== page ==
I’m not a confessionally reformed person but my late mentor was. I remember sitting in his home with his beloved Thompson Chain Reference Bible as we discussed the ninth commandment after I had played a prank on a friend and it had backfired when they discovered my dishonesty.
Here’s what the Larger Catechism says about the ninth commandment:
The ninth commandment forbids everything detrimental to the truth and the good reputation of others as well as our own, with special reference to legal matters in the courts. We must not give untrue evidence, suborn perjury, knowingly appear and plead on behalf of an evil cause, or engage in overbearing and boastful exaggeration. We should never participate in passing an unjust sentence, call evil good or good evil, or reward the wicked in a way appropriate to the righteous or the righteous in a way appropriate to the wicked. Forgery is forbidden, as is concealing the truth, remaining silent in a just cause, and not taking it on ourselves to reprove or complain to others about some wrong. We must not speak the truth at an inappropriate time, or maliciously to promote a wrong purpose, nor pervert it into a wrong meaning, into ambiguous equivocations, or in such ways as to undermine truth and justice.
Also forbidden are: saying anything untrue, as well as lying, slandering, backbiting, belittling, gossiping, whispering, ridiculing, reviling, and expressing any kind of judgmental opinion that is rash, harsh, or prejudiced; misconstruing intentions, words, and actions; flattery and ostentatious boasting; thinking or speaking too highly or too poorly of ourselves or others; denying the gifts of God or the effects of his grace on us; exaggerating the significance of trivial faults; concealing, excusing, or rationalizing our sinful behavior when we are called to confess it voluntarily; gratuitously revealing the problems and failings of others; spreading false rumors, receiving and approving evil reports, and refusing to listen to a just defense; harboring evil suspicions; being envious of or grieved by the deserved honors others receive, trying to discredit those honors, and rejoicing at someone else’s disgrace or evil reputation; scornful contempt and foolish admiration; breaking our lawful promises; and, finally, failing to promote everyone’s good name, and doing, not avoiding, or not hindering in others, as we can, those things that give people a bad name. 1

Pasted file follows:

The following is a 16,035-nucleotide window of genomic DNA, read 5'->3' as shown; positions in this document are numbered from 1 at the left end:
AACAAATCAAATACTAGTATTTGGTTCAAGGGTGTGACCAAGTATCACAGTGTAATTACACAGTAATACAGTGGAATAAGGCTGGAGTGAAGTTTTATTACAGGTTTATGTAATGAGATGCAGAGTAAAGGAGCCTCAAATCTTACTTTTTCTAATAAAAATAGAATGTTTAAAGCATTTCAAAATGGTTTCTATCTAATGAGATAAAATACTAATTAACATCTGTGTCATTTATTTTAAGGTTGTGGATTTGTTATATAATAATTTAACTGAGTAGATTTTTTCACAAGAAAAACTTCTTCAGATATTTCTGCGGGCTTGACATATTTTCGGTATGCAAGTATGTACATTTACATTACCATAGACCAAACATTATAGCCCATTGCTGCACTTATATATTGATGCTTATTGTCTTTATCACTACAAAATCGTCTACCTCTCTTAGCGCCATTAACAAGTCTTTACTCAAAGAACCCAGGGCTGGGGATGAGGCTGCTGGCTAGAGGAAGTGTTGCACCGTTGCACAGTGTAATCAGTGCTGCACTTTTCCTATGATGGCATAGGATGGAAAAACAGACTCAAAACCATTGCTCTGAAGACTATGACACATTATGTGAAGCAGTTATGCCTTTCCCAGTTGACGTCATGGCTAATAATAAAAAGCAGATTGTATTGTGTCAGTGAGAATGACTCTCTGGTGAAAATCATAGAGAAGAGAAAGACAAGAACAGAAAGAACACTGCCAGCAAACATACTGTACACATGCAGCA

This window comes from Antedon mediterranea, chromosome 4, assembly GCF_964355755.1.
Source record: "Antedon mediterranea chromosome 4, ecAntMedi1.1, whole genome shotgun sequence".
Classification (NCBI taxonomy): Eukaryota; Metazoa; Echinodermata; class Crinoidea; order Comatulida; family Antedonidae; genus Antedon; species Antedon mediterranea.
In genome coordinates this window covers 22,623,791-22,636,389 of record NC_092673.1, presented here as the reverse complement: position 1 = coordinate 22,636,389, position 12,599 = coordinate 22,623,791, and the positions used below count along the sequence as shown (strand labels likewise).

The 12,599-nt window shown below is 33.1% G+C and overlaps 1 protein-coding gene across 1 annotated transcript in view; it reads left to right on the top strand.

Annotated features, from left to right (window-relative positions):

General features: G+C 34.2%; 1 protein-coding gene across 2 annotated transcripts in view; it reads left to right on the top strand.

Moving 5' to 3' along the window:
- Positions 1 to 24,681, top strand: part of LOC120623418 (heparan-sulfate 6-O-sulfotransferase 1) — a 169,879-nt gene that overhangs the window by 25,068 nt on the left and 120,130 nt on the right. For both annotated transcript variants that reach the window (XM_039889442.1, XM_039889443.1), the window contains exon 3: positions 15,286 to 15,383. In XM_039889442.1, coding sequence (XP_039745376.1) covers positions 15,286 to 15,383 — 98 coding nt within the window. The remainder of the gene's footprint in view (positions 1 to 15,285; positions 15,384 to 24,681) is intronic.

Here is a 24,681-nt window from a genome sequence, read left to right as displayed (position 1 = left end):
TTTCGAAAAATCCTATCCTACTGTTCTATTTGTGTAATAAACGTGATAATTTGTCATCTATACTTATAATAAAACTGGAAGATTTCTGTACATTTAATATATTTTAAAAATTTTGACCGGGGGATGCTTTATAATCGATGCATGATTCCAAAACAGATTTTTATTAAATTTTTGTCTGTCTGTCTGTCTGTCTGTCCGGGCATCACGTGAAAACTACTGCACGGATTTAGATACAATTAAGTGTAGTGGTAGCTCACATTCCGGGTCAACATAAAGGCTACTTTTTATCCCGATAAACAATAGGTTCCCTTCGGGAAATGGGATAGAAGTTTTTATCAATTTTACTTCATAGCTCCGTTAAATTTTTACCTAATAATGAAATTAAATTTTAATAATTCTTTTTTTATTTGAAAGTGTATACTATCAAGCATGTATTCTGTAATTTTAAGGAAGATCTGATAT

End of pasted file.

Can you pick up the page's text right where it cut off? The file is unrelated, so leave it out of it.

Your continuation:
Why am I quoting this lengthy section from the Westminster Larger Catechism about our relationship to the truth?
Because in the last week, I have witnessed what I consider to be an evil – an evil pointed at someone I wouldn’t typically want to defend. That evil has to do with an unwillingness to investigate and discover the truth even when it hurts to admit it.
If you’ve been following the news this week, you know that the city of Houston has been hit hard by Hurricane Harvey. At the time of writing, the storm looks set to make its second landfall with 30 dead already and growing hundreds displaced from their home. It has been an ecological nightmare that we can only hope the city recovers from.
In the midst of this disaster, the beast that is social media took no time from finding a new story to make us lose sanity, give in to our natural tendency to ‘feel first, think later’ and just be plain angry.
Apparently, Houston’s resident megachurch, Lakewood Church, pastored by the (in)famous Joel Osteen, closed its doors to the many who needed help and that is, usually, an action that ought to elicit strong condemnation.